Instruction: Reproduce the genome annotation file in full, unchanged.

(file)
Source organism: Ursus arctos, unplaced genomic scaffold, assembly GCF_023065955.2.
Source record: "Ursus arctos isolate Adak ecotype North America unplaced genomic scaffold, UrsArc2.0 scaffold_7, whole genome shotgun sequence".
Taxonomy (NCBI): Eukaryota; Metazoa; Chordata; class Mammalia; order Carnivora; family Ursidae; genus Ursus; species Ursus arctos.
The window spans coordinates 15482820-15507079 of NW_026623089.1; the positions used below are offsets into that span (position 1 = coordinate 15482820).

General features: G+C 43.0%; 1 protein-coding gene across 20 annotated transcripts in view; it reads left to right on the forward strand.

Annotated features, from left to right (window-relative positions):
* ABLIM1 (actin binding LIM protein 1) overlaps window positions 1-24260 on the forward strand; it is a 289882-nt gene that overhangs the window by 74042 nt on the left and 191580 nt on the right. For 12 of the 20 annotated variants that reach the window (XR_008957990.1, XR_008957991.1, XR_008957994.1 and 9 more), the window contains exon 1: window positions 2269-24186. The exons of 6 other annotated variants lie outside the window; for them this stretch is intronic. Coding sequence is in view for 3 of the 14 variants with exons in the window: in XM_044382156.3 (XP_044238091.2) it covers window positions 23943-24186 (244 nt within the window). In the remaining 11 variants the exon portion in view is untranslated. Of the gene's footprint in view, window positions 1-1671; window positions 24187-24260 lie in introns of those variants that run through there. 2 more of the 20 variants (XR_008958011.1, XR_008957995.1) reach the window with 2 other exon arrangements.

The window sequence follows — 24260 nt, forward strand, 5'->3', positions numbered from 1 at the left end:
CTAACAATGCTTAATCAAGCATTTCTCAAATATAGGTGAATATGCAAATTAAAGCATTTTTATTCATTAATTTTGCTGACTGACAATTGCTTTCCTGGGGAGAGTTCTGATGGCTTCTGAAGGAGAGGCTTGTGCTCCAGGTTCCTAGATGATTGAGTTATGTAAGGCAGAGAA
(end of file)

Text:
Source organism: Ursus arctos, unplaced genomic scaffold, assembly GCF_023065955.2.
Source record: "Ursus arctos isolate Adak ecotype North America unplaced genomic scaffold, UrsArc2.0 scaffold_7, whole genome shotgun sequence".
Taxonomy (NCBI): Eukaryota; Metazoa; Chordata; class Mammalia; order Carnivora; family Ursidae; genus Ursus; species Ursus arctos.
The window spans coordinates 15482820-15507079 of NW_026623089.1; the positions used below are offsets into that span (position 1 = coordinate 15482820).

General features: G+C 43.0%; 1 protein-coding gene across 20 annotated transcripts in view; it reads left to right on the forward strand.

Annotated features, from left to right (window-relative positions):
* ABLIM1 (actin binding LIM protein 1) overlaps window positions 1-24260 on the forward strand; it is a 289882-nt gene that overhangs the window by 74042 nt on the left and 191580 nt on the right. For 12 of the 20 annotated variants that reach the window (XR_008957990.1, XR_008957991.1, XR_008957994.1 and 9 more), the window contains exon 1: window positions 2269-24186. The exons of 6 other annotated variants lie outside the window; for them this stretch is intronic. Coding sequence is in view for 3 of the 14 variants with exons in the window: in XM_044382156.3 (XP_044238091.2) it covers window positions 23943-24186 (244 nt within the window). In the remaining 11 variants the exon portion in view is untranslated. Of the gene's footprint in view, window positions 1-1671; window positions 24187-24260 lie in introns of those variants that run through there. 2 more of the 20 variants (XR_008958011.1, XR_008957995.1) reach the window with 2 other exon arrangements.

The window sequence follows — 24260 nt, forward strand, 5'->3', positions numbered from 1 at the left end:
CTAACAATGCTTAATCAAGCATTTCTCAAATATAGGTGAATATGCAAATTAAAGCATTTTTATTCATTAATTTTGCTGACTGACAATTGCTTTCCTGGGGAGAGTTCTGATGGCTTCTGAAGGAGAGGCTTGTGCTCCAGGTTCCTAGATGATTGAGTTATGTAAGGCAGAGAA